Is this your church?greenspun.com : LUSENET : TimeBomb 2000 (Y2000) : One Thread
From GN's site.
I received this letter today from a pastor.
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Today I write with a heavy heart and spirit.
I found out about y2k through your site in September 1997 long before anyone even heard of it. I continued to research the problem and became convinced that y2k is indeed a systemic problem. Either the whole system gets fixed or it is broken. The implications instantly became clear as I realized how dependent our society is on computers.
As a pastor I prayed about how to alert my church and what I should do. I prayed and fasted for three days for direction. I was impressed that I was to stay and help God's people in this area, which is semi-rural, a 6-7 on a scale of 10.
I began to share my y2k concerns with my parishoners during my visitations. Word began to spread that I was scaring people so I decided to go public. In October of last year I held a y2k seminar in our church. The board was totally opposed and did not attend. I had about 25 from the community attend. From that meeting, I was invited by a Chamber of Commerce (who was concerned about the power) exec to hold a weekly y2k meeting in the Chamber building which I have done since January. There has been over 200 people to go through these meetings and a group of about 25 attend regularly. Only two from my church attend.
At our last church board meeting, a banker (we have three of them on our board), made a motion that I take out the y2k meeting announcement out of the bulletin since it was not sponsered by the church. I objected saying that while it was not an officially sponsored church meeting it was part of my ministry and deserved to be in the bulletin. His motion was seconded and carried.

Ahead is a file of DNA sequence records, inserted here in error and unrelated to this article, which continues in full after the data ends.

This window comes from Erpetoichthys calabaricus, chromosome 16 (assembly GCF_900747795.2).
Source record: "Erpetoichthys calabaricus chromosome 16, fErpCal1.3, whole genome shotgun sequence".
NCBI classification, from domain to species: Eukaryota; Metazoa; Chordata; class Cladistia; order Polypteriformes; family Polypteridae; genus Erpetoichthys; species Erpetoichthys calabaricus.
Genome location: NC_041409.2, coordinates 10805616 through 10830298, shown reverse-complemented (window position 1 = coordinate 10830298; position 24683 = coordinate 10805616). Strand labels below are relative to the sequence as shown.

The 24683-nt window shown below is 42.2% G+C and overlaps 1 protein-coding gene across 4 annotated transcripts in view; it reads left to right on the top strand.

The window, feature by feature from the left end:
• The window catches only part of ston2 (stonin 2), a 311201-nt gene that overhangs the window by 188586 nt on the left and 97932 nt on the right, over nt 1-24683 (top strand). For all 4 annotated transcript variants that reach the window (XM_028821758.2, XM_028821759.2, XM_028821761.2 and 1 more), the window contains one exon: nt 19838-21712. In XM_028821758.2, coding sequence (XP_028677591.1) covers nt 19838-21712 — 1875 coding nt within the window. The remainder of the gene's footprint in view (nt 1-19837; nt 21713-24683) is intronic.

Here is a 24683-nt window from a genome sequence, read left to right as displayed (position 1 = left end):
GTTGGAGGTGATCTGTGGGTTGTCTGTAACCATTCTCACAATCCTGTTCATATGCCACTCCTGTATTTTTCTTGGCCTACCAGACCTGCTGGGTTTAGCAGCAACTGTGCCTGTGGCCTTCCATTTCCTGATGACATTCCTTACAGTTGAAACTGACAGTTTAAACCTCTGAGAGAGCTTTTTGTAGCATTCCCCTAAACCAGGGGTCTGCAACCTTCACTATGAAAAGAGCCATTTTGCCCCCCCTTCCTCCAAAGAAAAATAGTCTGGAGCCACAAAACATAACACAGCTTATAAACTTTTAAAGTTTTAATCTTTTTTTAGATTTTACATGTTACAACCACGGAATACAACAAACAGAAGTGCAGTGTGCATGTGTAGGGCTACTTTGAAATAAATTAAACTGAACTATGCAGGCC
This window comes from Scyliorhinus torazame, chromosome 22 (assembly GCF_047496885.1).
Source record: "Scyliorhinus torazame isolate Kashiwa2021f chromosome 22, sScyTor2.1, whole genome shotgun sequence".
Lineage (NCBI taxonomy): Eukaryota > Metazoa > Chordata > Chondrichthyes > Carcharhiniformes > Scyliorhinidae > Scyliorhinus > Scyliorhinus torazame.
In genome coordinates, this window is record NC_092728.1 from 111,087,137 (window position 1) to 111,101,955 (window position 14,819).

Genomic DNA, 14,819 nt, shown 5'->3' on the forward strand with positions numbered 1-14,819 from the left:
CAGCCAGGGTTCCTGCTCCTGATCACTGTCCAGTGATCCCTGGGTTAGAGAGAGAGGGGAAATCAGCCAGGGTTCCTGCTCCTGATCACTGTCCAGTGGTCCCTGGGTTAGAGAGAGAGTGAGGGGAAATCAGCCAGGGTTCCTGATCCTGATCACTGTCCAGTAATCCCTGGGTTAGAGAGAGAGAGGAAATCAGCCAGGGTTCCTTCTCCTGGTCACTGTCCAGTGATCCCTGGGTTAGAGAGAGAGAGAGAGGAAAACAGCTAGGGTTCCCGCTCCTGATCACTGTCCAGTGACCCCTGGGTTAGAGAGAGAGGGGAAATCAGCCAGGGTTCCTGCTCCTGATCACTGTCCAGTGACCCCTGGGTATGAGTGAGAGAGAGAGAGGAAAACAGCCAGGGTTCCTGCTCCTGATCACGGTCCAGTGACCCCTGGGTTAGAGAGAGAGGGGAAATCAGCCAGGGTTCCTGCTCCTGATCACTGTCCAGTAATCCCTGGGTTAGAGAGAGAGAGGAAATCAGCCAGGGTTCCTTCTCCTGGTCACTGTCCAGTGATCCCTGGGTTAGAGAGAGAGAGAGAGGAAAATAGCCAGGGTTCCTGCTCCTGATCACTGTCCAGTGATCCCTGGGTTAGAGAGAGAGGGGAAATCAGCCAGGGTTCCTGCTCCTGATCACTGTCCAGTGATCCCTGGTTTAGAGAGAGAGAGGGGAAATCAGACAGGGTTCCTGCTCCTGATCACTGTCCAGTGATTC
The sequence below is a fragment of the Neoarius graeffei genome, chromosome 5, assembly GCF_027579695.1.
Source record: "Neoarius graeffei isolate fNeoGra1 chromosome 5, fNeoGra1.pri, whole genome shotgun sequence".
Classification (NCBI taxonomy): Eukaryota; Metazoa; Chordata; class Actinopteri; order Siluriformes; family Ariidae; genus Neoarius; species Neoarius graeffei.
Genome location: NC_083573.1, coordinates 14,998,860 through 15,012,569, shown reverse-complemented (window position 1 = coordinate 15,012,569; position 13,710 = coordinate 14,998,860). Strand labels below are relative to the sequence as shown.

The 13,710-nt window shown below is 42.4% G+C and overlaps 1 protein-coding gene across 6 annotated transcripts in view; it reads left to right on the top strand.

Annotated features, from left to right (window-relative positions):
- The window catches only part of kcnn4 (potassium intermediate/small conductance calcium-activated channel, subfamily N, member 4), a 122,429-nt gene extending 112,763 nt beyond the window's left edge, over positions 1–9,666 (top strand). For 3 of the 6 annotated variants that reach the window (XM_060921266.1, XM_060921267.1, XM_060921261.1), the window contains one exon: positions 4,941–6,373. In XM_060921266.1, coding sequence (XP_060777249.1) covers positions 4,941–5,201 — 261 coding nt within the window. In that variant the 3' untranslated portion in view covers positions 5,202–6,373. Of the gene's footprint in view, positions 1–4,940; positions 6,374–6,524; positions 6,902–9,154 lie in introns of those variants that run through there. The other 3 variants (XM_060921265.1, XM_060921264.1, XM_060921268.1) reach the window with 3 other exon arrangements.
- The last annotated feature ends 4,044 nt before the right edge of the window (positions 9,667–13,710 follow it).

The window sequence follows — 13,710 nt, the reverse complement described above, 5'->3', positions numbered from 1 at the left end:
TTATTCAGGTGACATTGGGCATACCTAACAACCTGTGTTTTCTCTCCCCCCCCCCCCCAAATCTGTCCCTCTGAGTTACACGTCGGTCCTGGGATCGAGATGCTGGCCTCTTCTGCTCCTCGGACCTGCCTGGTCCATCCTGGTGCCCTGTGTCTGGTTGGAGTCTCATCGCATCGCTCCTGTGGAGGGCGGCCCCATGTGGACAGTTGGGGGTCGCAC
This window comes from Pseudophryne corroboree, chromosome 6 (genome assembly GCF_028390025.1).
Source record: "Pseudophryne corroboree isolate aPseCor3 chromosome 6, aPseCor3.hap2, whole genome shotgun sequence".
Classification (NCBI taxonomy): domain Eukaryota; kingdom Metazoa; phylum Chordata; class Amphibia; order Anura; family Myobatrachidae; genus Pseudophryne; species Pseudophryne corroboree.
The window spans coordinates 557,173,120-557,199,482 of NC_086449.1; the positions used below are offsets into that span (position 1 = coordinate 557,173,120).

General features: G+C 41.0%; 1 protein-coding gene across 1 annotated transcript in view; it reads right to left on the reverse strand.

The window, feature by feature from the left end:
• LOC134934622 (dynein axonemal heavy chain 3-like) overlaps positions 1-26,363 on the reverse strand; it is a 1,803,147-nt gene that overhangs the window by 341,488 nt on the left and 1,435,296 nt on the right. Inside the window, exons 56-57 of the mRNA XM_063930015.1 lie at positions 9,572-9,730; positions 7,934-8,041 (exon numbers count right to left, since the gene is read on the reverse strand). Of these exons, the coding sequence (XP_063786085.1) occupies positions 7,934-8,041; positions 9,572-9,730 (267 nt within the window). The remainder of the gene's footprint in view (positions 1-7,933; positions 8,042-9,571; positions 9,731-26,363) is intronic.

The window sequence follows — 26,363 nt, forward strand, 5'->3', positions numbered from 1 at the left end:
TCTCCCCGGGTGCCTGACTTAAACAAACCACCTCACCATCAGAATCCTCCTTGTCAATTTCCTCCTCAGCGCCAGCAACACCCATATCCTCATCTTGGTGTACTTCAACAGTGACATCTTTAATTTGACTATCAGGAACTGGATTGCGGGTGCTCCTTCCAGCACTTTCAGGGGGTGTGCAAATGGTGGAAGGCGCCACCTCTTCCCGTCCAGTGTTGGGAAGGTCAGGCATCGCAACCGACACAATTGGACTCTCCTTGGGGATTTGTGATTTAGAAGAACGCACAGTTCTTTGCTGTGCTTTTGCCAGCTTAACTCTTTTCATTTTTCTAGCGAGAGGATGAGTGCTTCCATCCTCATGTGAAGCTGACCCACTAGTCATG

After much contemplation, I took it out. But announced the meeting verbally. So far, no feedback. I don't expect any until the next board meeting.
My church has their fingers in their ears, and a lock on the money box. I am thinking of resigning. . . .
Question: Just wondering about how your churches were addressing this issue. Mine is not. Anyone out there feel like you are the lone wolf as I do? Leadership on Y2K seems to be desperately lacking from many pulpits. Thanks and God bless.
-- trafficjam (firstname.lastname@example.org), May 27, 1999
I don't know if you're like the prophet no one would listen to, but I believe God would want you to hang in there-resigning because they don't listen to you isn't a reason, only an excuse. Who listened to Jesus? There are probably more people in your church who are at least interested in what you have to say but are succumbing to the "powers that be" within the congregation. If you're part of one of the mainline denominations, you do indeed have a hard row to hoe but one soul saved is better than none. Continue to shepherd your flock, be there for them as Jesus was for his disciples; did you think they were there for him? Compassion, not pride; strength, not rebellion.